Formula 1 Racing

Why Bernd Maylander is the safest pair of hands in F1

Maylander is always on stand-by during live sessions to prepare for an incident and is in constant contact with race control

Of course, it’s the FIA’s F1 safety car driver Bernd Maylander. The 51-year-old from Waiblingen, in the southwest of Germany, has the ice-cold veins required to keep F1’s racers in check when things go off the rails.

Maylander is in his 24th season of driving the safety car and has only missed a couple of races since his debut in 2000 – including Monaco in 2001, after he fractured his heel falling over a wall while returning to his hotel ahead of a DTM race at Oschersleben. A race-winner in the 1997 FIA GT championship who conquered the Nurburgring 24 Hours in 2000, Maylander has become well versed in the safety car procedure over the years.

He explains: “The two calls are ‘safety car standby’ and ‘safety car deployed’. And the moment they say ‘deployed’ I’m on the track, find the leader – then I get extra information if there’s an accident, maybe I have to stay right or left at a corner, I get told if there is debris.”

Maylander is partnered in the safety car by Richard Darker, an FIA technical assistant.

“I join him for more weekends than with my wife!” Maylander chuckles. “We’re always ready, same parking position at the end of the pitlane, completely dressed, helmets on, and we get all our information from the race director – always ready to go!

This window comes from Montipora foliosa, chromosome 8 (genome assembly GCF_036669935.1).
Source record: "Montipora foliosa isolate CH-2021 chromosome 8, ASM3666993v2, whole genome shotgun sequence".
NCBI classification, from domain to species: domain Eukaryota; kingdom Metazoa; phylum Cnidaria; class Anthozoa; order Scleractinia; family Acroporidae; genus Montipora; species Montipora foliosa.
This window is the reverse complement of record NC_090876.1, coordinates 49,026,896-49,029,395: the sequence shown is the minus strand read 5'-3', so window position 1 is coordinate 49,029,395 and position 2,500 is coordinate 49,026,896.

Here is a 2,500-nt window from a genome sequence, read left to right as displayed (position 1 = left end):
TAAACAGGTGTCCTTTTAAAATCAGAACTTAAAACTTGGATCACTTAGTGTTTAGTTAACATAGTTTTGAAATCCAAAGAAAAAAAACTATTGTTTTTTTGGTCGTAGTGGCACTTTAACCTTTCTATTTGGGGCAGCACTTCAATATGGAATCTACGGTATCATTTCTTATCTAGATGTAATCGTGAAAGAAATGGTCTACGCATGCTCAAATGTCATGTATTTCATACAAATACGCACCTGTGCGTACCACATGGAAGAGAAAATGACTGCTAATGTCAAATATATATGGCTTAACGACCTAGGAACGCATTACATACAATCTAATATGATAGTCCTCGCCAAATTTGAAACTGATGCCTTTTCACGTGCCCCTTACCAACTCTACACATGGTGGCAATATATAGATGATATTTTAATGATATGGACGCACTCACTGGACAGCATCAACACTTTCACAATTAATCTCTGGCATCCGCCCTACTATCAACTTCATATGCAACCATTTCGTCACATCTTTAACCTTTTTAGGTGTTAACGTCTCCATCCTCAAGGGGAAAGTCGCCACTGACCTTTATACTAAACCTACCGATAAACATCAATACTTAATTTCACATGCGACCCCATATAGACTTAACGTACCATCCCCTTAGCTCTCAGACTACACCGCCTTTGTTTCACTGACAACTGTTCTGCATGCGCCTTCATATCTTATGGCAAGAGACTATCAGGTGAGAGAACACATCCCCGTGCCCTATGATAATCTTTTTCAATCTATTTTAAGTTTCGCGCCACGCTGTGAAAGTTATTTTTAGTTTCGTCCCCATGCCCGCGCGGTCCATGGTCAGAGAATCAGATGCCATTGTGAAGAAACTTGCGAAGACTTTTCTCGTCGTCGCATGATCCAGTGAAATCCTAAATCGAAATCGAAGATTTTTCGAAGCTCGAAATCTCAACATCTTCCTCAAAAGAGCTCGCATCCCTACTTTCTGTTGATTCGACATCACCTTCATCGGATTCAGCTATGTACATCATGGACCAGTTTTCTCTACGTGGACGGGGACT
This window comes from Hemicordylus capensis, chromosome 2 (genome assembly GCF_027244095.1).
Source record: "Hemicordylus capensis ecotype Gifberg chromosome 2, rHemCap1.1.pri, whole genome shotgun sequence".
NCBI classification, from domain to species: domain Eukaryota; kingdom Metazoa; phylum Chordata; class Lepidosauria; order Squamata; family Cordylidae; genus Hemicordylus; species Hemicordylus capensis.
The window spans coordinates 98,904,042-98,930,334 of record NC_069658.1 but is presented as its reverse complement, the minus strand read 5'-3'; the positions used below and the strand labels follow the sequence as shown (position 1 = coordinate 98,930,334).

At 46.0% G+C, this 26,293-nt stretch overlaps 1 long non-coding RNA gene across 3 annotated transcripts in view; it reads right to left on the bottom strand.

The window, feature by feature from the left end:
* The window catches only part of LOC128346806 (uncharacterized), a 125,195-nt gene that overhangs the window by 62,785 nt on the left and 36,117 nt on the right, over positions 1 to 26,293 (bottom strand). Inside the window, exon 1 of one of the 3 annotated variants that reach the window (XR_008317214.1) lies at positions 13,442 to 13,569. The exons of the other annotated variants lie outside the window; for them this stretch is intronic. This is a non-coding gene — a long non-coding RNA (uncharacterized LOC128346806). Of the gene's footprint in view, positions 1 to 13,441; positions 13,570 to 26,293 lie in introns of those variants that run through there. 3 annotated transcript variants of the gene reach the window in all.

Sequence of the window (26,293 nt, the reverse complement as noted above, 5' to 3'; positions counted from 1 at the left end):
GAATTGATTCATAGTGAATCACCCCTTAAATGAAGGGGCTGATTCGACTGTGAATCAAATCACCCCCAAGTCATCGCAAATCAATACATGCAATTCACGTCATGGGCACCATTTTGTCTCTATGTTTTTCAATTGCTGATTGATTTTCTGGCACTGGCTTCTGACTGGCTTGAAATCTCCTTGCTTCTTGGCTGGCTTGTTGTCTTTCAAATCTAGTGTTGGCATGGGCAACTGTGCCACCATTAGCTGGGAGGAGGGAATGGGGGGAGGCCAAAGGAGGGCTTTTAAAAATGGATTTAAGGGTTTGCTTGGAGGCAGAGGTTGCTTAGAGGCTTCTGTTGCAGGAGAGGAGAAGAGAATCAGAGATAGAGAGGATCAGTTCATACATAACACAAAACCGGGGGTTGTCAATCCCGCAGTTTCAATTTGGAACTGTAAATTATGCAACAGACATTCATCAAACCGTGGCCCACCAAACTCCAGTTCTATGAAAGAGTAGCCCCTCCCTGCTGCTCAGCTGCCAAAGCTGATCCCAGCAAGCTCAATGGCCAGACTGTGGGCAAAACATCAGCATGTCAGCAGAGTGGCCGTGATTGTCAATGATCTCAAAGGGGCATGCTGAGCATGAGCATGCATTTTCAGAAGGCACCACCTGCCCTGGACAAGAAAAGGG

“But, for sure, there are some moments where you slow down, your blood pressure comes down after the start, and we have the live feed on two monitors in the car, so we have the timing and the GPS tracker to monitor all the cars on track. If a car crashes we get to know the g-force that car has sustained in the impact.”

Once deployed, Maylander becomes the FIA’s eyes on track, as running up front puts him in a privileged position when it comes to relating feedback.

Maylander is always on stand-by during live sessions to prepare for an incident and is in constant contact with race control

Photo by: Mark Sutton

“Information is everything in this job, but in the end it’s the radio that tells you to go,” he says. “I have my plan, I know what to do, but any other changes come via the radio. We report back to race control as well, such as in rain conditions. But even if I suggest ‘I think this is red flag’ because it’s too wet, the decision is still up to race control.

“I am only one person who can see what’s going on in front, but they have many more inputs. In particular, I’m in a good place to spot any debris on the track, sometimes…

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